Starving, we walked across the street and into Lincoln’s Inn Fields park and on to Fields for lunch. We sat outside overlooking the public tennis courts. No action–too hot, I think. Relaxing, I heard a young man encouraging his friends to sit outside as it was prettier than being inside. I watched the friendly banter and he turned to me and said “What are you drinking?” “Agua, pura agua,” I responded in Spanish–don’t ask me why–and then he proceeded to engage me in a charming discussion about where I was from and where he was from (France) and all in fluent Spanish which thankfully I was able to manage. Eventually he joined us and we had a fabulous long talk about Europe, France, and the U.S. Tomas is going to Detroit later this year. Detroit! Yikes! He’s employed in the automotive industry and his employer is sending him to Detroit–probably to uncover what not to do! Perhaps a visit to Seattle can be arranged??

And so, three venues somehow all linking themselves in my brain–synchronicity leading to unimagined connections and future adventures.

Ode to the Tube

Mind the Gap

“Mind the Gap!”

I love the tube.

It’s clean and fast.

Nary a cig butt or candy wrapper can be seen.

The walls and floors, stairs and escalators are tidy.

How do they do that?

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“Mind the Gap.”

The Oyster Card is terrific, saves 50% off the fare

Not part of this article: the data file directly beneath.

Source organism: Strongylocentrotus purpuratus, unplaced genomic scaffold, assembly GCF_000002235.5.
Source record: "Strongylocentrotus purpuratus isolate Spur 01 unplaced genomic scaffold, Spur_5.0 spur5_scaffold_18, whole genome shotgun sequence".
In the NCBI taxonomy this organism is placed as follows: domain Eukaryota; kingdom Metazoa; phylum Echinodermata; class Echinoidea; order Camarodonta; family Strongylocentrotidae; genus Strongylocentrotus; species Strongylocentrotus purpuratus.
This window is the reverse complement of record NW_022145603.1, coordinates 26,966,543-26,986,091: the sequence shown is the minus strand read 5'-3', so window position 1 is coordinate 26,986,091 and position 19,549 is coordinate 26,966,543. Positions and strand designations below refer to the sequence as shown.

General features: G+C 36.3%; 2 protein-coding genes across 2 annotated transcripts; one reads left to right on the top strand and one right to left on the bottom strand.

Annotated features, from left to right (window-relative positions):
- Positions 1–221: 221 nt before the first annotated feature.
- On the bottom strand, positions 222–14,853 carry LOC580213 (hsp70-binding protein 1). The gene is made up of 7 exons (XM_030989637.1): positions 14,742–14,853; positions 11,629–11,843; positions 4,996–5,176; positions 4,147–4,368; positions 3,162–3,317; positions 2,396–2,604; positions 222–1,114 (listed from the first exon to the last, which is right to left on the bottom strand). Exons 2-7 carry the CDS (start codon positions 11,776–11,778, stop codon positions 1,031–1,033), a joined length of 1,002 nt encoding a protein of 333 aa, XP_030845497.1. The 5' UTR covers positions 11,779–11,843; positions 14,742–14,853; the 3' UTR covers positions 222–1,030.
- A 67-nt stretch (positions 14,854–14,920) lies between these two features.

and the rides are not cheap

but then what else is there?

Big red double decker buses are fun but

caught in heavy London traffic they slow and start and stop

while below thousands zip from here to there in minutes.

“Mind the Gap!”

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You can ride from Cockfosters to Shephards Bush

from Mudchute to Canary Wharf to Elephant and Castle

and don’t forget Waterloo and Bakerloo.

“Mind the Gap!”

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The maps are numerous and easy to read,

the attendants kind and plentiful. They escort the

disabled to the platform they need,

and answer silly questions with equanimity.

No panhandlers, or hawkers, or spitters, no one shouting

their sad story walking from car to car asking for money.

So, hat’s off to this small land so clever and bright and

easy to understand and

“Mind the Gap!”

Chelsea, London

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Took the Heathrow Express (20 L) to Paddington Station and a cab to Redburn Street No. 11 where we have rented a flat.  The cab driver who hauled our suitcases down a short flight was mighty impressed.  Well, it’s no small thing to live a few blocks away from Cheyne Street the former location of Henry VIII’s manor home with it’s sweeping lawn down to the banks of the Thames.  Cheyne Street is lovely with rows of homes where lumanaries lived and died over centuries.  Henry’s home was torn down long ago, but here long ago means two hundred years and the replacements are 300 or more years old!